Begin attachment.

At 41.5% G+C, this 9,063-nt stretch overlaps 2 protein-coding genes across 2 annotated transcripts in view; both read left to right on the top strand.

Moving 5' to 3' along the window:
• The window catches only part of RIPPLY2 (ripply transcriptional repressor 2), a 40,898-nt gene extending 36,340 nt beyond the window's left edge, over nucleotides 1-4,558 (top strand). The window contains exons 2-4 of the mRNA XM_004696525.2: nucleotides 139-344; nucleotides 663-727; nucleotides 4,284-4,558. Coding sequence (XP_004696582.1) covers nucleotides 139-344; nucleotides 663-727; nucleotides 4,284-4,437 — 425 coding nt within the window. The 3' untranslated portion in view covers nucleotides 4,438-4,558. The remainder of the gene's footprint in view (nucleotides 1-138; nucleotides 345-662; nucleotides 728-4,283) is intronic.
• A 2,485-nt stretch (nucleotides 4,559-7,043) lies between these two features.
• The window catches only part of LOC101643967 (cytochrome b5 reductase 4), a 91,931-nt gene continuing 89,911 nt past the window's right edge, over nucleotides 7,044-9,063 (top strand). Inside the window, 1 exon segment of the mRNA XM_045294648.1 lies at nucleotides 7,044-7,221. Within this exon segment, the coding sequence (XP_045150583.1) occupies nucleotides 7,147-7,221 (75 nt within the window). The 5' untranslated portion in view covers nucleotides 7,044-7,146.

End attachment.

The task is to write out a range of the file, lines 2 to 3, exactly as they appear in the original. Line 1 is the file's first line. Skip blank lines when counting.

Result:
Moving 5' to 3' along the window:
• The window catches only part of RIPPLY2 (ripply transcriptional repressor 2), a 40,898-nt gene extending 36,340 nt beyond the window's left edge, over nucleotides 1-4,558 (top strand). The window contains exons 2-4 of the mRNA XM_004696525.2: nucleotides 139-344; nucleotides 663-727; nucleotides 4,284-4,558. Coding sequence (XP_004696582.1) covers nucleotides 139-344; nucleotides 663-727; nucleotides 4,284-4,437 — 425 coding nt within the window. The 3' untranslated portion in view covers nucleotides 4,438-4,558. The remainder of the gene's footprint in view (nucleotides 1-138; nucleotides 345-662; nucleotides 728-4,283) is intronic.